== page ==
The leaving, the being different, the separation, it felt like rejection and so I gave rejection to Dad, the easiest target.

Even so, Dad would show up every week, at every game that I played field hockey, basketball, it didn’t matter where, how far, what time.  Dad was there. He would always slowly, peacefully walk up to the court, the field and sit calmly, lovingly by himself.  He would cheer for me.  He’s always cheered for me.  He’d patiently wait for me after each game even if I talked to everyone else before him.  He’d wait on me to embrace and share with my Mom, my Mom’s family, my boyfriend, my friends.  Then him. He’d wait for me.  He always waited for me.

Dad always showed up to pick my sister and I up on our “weekends.”  He was consistent.  He showed up.  No matter what.  He never left me.  He never scolded me for my coldness.  He never punished me for my anger and the distant I build between us.  Instead he kept showing up.

I never thought about what this was like for him.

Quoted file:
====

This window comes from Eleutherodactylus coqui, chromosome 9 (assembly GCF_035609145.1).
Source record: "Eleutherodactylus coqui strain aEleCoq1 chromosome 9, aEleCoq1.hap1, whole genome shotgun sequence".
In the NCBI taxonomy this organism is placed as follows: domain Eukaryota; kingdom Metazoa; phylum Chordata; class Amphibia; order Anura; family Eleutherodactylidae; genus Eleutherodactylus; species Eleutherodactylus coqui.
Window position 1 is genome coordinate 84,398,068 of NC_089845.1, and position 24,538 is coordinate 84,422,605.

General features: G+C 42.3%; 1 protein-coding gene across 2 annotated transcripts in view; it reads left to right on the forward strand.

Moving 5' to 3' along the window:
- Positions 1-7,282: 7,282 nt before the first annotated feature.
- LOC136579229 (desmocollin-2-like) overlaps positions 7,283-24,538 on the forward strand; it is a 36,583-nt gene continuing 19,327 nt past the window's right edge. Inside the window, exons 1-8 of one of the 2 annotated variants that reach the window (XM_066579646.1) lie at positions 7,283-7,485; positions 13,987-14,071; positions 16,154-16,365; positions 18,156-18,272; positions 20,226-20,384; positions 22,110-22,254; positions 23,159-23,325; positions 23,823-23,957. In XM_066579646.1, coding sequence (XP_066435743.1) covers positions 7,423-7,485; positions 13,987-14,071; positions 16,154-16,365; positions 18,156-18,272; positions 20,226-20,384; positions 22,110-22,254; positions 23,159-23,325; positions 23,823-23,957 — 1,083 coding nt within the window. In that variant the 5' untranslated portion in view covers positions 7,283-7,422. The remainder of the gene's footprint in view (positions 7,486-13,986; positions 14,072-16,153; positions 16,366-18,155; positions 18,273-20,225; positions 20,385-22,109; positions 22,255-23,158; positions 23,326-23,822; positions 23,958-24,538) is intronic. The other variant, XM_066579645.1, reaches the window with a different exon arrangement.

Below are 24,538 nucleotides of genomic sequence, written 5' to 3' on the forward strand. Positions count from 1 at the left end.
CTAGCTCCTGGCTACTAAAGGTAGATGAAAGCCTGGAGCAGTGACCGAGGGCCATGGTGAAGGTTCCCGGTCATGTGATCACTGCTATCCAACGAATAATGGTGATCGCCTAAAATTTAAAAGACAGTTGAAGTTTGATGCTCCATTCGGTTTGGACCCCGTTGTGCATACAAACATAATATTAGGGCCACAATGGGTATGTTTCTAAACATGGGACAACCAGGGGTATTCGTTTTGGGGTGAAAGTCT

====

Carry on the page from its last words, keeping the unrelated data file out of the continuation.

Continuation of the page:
Until that day of the phone call.

By this point I was in my twenties, I had been working for years on bettering myself.  Growing up.  Cleaning up relationships in my life and bad boyfriend relationships of my past.  I really wanted great health, happiness, a great career, I was on the search for love, when a coach that had mentored me for years asked (again), “Sera, how is your relationship with your Dad?”  After a sigh, a “its fine,” we talk every few months and I see him at holidays, she suggested I start a regular call with him and just consider hearing his story.  What did I need to do that for?  I was trying no heal me here, get me better – not him.  Selfishness and anger creeped in, but luckily for me, a small, still voice inside encouraged me to make the call.

It was a bit awkward, considering we were not used to talking that much.  Dad was very grateful for my outreach and suggestion that we talk more.  I thought I was grateful too, but as soon as my Dad started to say things I didn’t like and make me “feel different” again, I got angry, I lashed out and I yelled at him.  And just as quickly as it started, I decided the calls would stop.

Some how they didn’t.

Some how I called again and we talked about the frustration of the previous call.  I shared with him how he made me feel different and it made me angry and just want to stay away.  I shared with him how I thought some of his views of the world were so different and they angered me and made no sense to me.  He shared with me how he had no idea that I felt this way.  He shared about the pain he felt leaving my childhood home and how that broke his heart.  He shared about how he desired more with me and I pushed him away.